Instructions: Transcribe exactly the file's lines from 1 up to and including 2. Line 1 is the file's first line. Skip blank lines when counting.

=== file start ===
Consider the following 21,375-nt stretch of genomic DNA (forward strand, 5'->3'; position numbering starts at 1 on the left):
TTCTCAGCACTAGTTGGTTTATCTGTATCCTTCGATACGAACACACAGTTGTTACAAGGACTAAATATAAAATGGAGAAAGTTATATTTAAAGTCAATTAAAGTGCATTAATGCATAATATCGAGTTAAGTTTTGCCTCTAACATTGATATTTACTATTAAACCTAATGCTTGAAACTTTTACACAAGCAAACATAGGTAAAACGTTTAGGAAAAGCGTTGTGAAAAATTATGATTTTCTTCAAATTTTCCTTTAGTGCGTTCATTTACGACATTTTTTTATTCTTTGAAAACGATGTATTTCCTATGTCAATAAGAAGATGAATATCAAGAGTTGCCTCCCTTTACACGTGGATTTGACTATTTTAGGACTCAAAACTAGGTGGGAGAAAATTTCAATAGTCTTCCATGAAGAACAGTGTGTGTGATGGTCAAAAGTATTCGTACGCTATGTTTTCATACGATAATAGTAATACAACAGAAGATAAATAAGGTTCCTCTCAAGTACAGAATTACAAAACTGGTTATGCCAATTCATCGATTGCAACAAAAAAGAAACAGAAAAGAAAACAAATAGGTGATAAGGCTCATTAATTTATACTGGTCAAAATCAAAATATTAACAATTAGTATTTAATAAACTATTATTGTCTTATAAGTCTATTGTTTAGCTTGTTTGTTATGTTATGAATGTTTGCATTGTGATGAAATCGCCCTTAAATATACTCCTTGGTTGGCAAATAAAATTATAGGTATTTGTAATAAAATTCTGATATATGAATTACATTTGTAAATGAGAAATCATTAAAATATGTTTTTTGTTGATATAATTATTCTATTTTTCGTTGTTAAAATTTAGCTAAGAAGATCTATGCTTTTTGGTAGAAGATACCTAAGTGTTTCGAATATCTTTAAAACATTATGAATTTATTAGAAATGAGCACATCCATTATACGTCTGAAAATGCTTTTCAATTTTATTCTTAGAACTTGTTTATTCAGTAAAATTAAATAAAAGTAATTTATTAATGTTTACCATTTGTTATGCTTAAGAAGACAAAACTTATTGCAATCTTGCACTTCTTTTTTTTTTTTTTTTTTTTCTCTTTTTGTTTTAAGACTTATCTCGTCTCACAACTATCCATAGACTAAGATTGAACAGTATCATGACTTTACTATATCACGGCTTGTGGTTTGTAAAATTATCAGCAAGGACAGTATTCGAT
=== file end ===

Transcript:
Consider the following 21,375-nt stretch of genomic DNA (forward strand, 5'->3'; position numbering starts at 1 on the left):
TTCTCAGCACTAGTTGGTTTATCTGTATCCTTCGATACGAACACACAGTTGTTACAAGGACTAAATATAAAATGGAGAAAGTTATATTTAAAGTCAATTAAAGTGCATTAATGCATAATATCGAGTTAAGTTTTGCCTCTAACATTGATATTTACTATTAAACCTAATGCTTGAAACTTTTACACAAGCAAACATAGGTAAAACGTTTAGGAAAAGCGTTGTGAAAAATTATGATTTTCTTCAAATTTTCCTTTAGTGCGTTCATTTACGACATTTTTTTATTCTTTGAAAACGATGTATTTCCTATGTCAATAAGAAGATGAATATCAAGAGTTGCCTCCCTTTACACGTGGATTTGACTATTTTAGGACTCAAAACTAGGTGGGAGAAAATTTCAATAGTCTTCCATGAAGAACAGTGTGTGTGATGGTCAAAAGTATTCGTACGCTATGTTTTCATACGATAATAGTAATACAACAGAAGATAAATAAGGTTCCTCTCAAGTACAGAATTACAAAACTGGTTATGCCAATTCATCGATTGCAACAAAAAAGAAACAGAAAAGAAAACAAATAGGTGATAAGGCTCATTAATTTATACTGGTCAAAATCAAAATATTAACAATTAGTATTTAATAAACTATTATTGTCTTATAAGTCTATTGTTTAGCTTGTTTGTTATGTTATGAATGTTTGCATTGTGATGAAATCGCCCTTAAATATACTCCTTGGTTGGCAAATAAAATTATAGGTATTTGTAATAAAATTCTGATATATGAATTACATTTGTAAATGAGAAATCATTAAAATATGTTTTTTGTTGATATAATTATTCTATTTTTCGTTGTTAAAATTTAGCTAAGAAGATCTATGCTTTTTGGTAGAAGATACCTAAGTGTTTCGAATATCTTTAAAACATTATGAATTTATTAGAAATGAGCACATCCATTATACGTCTGAAAATGCTTTTCAATTTTATTCTTAGAACTTGTTTATTCAGTAAAATTAAATAAAAGTAATTTATTAATGTTTACCATTTGTTATGCTTAAGAAGACAAAACTTATTGCAATCTTGCACTTCTTTTTTTTTTTTTTTTTTTTCTCTTTTTGTTTTAAGACTTATCTCGTCTCACAACTATCCATAGACTAAGATTGAACAGTATCATGACTTTACTATATCACGGCTTGTGGTTTGTAAAATTATCAGCAAGGACAGTATTCGAT